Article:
Is there any realistic hope that the Greek and Turkish Cypriot communities may still manifest the desire and political will to negotiate and eventually achieve a mutually acceptable settlement to the long-festering Cyprus problem, obtain the endorsement of the governments of Greece and Turkey as well as the United Nations, and proceed to forge together a common future? The two communities have been following divergent paths since 1974, if not 1963. The Republic of Cyprus is now going full steam ahead with the European Union accession talks and is doing all it can to harmonise its legislation, economic and administrative systems and trading practices with those of the EU. 'The Turkish Republic of Northern Cyprus', whether or not it is referred to in inverted commas or in an ironic tone of voice, exists in complete independence from the Republic of Cyprus (but of course is completely dependent on Turkey) and works to promote ever closer political and economic links with Turkey, so that if the Republic of Cyprus joins the EU before there is a settlement, the TRNC will become to all intents and purposes a province of Turkey. Is there no hope of arresting this drift towards cementing the division of Cyprus into two hostile lands and peoples, in effect the Cyprus-based branches of Hellenism and the Turkish nation?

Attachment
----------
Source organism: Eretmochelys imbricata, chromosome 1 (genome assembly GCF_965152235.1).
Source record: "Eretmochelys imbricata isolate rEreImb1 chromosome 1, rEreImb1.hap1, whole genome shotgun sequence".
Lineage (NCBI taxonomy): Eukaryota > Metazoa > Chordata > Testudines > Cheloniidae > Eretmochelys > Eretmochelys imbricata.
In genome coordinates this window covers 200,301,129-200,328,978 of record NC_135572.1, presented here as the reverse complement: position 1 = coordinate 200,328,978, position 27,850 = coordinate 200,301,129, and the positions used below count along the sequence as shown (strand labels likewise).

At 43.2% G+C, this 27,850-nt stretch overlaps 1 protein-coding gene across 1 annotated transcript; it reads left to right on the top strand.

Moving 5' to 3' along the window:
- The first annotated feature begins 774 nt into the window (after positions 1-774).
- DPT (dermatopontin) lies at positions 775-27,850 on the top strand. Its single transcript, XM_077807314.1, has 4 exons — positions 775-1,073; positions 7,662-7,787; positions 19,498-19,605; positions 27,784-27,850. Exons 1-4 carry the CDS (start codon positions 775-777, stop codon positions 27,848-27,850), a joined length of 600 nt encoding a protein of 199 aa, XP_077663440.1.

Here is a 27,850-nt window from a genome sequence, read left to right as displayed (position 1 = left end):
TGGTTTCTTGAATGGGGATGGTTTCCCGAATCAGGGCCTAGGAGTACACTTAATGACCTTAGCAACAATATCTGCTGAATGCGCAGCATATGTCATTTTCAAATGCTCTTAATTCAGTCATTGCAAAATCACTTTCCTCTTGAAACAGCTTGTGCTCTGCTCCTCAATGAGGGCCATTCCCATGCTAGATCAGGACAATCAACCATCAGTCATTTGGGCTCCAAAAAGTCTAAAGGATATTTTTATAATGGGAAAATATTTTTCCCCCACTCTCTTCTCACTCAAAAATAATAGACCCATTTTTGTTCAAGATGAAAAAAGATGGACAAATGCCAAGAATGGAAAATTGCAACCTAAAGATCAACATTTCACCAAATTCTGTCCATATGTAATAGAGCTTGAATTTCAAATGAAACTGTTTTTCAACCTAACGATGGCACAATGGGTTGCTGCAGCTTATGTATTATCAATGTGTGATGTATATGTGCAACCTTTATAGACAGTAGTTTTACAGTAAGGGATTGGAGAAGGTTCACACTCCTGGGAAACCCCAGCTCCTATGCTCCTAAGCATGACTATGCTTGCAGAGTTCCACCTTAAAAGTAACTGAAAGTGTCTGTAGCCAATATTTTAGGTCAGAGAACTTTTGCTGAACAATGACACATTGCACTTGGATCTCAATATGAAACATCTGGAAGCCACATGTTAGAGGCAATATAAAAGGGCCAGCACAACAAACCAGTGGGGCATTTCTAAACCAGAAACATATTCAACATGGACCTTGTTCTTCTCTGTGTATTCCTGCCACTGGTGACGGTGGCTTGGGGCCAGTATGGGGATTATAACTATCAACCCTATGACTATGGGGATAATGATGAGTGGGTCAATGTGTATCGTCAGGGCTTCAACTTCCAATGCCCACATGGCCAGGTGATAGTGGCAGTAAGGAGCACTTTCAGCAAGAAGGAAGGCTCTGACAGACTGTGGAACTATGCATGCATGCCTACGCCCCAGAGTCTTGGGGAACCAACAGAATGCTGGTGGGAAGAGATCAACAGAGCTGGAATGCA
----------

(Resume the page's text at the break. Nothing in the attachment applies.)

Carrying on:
Copyright: © University of Nicosia, Cyprus
All rights reserved.
No restrictions on photo-copying.
Quotations from The Cyprus Review are welcome, but acknowledgement of the source must be given.